“Let England Shake” by PJ Harvey
Paradoxically, considering the occasion, in the weeks leading to Remembrance Sunday, there seemed to be a kind of fascism abroad concerning the wearing of the poppy. A very British and understated aide-memoire has turned into a celebrity fashion statement with an unseemly race to be the first to be seen wearing it. What has prompted this and the almost sordid fascination with our dead military?
Those of us who remember the “Troubles” don’t recall any Wootton Bassett – now Royal Wootton Bassett – moments as a sad parade of the fallen were repatriated. Even later conflicts like Kuwait and Iraq elicited a respectful, quiet acknowledgement from a grateful country rather than heartbreaking close-ups of the recently bereaved. The awful effect has been to diminish the horror and dilute the emotions as we are fed a slow drip that seems to proclaim: “There is no other way”.
Abroad is the creeping sound of sabres being rattled rather than flags being waved and the disturbing feeling of being softened up for even more. Stirring marches were the order of the First World War and sweetly sung love letters were the leitmotif of the Second but a big change of music underlined the war in Vietnam as a better educated generation asked awkward questions regarding the politics of warfare. Vietnam will be remembered as much for its protest songs as for America’s overreaching imperialism.
Which brings me to an obvious question. Who is representing the voice of current protest? Well, marching to the front is a West Country girl with a few questions regarding bloodshed and mayhem. PJ Harvey has won awards and plaudits and a very real affection from those who appreciate her musicianship as much as for her wacky English eccentric personality.
Her uncompromising song writing is hewn from the same woodland fairyland as Kate Bush and Linda Thompson and her stated influences range from Bjork and Tori Amos to Ralph Vaughan Williams. In 2001, she won the Mercury Music Prize for her album, “Stories From The City, Stories From The Sea”, and this year she became the first artist to win the award twice for her latest album, “Let England Shake”.
Now let me be quite honest here, previous to hearing this album I had heard very little of Harvey’s work and, what little I had, seemed inaccessible (that is to say, I was too lazy to sit down and listen to it properly). However, being introduced to Elbow and Antony and the Johnsons via the Mercury made me question what I may be missing.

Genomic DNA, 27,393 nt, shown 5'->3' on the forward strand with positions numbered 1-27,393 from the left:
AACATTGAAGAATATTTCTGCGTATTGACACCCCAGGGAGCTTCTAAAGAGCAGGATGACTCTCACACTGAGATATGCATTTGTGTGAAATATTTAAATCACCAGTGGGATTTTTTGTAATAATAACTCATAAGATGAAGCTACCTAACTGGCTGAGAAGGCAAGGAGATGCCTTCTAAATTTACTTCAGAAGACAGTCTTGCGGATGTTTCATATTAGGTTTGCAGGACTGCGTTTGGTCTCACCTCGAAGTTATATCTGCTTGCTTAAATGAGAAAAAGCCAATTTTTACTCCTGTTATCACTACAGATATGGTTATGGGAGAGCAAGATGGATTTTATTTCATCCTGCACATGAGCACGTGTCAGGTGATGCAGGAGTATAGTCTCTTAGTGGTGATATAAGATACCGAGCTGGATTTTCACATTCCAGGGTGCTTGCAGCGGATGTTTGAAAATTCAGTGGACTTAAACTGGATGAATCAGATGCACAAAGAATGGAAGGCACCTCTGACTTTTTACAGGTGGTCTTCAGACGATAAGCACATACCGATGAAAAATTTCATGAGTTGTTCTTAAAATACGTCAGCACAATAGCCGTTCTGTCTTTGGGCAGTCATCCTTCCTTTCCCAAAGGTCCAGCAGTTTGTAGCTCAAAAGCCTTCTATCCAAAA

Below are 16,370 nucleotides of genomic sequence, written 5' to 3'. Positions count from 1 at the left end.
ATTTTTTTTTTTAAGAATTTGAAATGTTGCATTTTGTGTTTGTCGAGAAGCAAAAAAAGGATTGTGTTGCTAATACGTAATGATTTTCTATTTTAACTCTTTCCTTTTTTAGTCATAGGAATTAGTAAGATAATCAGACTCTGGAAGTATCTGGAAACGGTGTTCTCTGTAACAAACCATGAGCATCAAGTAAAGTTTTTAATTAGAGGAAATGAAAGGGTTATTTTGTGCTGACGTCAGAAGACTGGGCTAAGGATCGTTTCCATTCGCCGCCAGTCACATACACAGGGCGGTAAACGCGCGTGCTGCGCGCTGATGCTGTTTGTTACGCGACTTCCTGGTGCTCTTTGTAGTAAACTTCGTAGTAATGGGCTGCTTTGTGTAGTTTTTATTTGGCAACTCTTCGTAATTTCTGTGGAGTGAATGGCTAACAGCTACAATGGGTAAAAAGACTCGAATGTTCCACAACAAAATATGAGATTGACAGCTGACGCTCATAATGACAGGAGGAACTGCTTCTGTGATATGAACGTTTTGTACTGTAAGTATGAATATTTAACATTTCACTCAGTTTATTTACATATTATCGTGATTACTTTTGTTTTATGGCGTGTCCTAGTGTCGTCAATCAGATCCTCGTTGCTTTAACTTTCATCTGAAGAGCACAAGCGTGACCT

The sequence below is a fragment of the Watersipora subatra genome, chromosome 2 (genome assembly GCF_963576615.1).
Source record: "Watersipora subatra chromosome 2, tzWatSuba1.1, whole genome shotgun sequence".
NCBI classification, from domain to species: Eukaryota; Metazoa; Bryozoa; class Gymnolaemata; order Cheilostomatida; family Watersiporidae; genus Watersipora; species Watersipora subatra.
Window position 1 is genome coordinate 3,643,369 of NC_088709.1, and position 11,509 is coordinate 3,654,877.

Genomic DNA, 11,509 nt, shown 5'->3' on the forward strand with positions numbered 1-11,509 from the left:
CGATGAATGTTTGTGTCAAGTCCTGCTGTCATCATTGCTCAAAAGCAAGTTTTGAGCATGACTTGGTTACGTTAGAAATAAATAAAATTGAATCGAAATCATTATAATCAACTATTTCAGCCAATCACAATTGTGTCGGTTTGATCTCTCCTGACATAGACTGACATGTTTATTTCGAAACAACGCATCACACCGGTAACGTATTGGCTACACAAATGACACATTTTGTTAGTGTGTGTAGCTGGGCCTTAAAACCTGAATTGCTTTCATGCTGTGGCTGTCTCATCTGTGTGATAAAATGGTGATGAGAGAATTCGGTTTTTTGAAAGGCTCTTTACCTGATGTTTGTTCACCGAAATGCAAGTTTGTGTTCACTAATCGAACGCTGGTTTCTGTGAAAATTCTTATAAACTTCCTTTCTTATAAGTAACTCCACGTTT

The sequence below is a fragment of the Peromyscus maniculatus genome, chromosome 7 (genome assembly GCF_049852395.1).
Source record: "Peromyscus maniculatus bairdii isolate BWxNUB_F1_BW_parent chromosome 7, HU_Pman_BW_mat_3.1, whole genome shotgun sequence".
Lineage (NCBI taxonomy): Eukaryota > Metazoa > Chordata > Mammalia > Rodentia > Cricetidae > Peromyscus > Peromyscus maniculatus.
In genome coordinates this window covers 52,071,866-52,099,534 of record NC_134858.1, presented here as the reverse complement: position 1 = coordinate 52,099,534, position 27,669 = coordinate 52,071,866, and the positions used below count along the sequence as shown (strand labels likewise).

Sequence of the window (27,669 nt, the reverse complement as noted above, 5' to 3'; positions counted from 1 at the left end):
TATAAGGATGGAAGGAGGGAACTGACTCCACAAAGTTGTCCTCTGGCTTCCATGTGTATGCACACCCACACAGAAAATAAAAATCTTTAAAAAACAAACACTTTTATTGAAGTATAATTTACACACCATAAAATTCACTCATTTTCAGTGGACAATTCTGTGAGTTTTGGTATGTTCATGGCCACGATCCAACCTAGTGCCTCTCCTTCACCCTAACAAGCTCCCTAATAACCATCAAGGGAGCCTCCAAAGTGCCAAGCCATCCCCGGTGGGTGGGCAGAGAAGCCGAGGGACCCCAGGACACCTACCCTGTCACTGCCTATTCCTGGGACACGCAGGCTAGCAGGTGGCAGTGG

Although all tracks have a common theme, this is not an out-and-out anti-war rant. Instead, it presents a quiet disappointment at what we have become in our acceptance of warfare and bloodshed and an overwhelming sadness at our inability to find a better solution. With no optimism and no happy endings, it would be easy to dismiss as chronicling a bleak dystopia. Instead, it provides a telling counterpoint to the glib and glossy war reports of the nightly TV news.
There is nothing uplifting here, just an honest complaint at a great nation being sold down the river so cheaply. Even the title is ambiguous. Should England shake with embarrassment at questionable foreign policy? Should it shake with fear of retribution?
This album definitely rewards undivided attention but I would recommend just playing it as a background and letting it seep into your sub-conscious. This is no singalong dynamic, just a thoughtful reflection on the pointlessness of carnage. There are no obvious hooks and no killer track, there is no flippancy or fillers, the melodies are a constant surprise and PJ’s voice veers from a reedy warble to a heavenly soar.
But, like all good art, “Let England Shake” presents more questions than answers.
Let England Shake, PJ Harvey, Island Records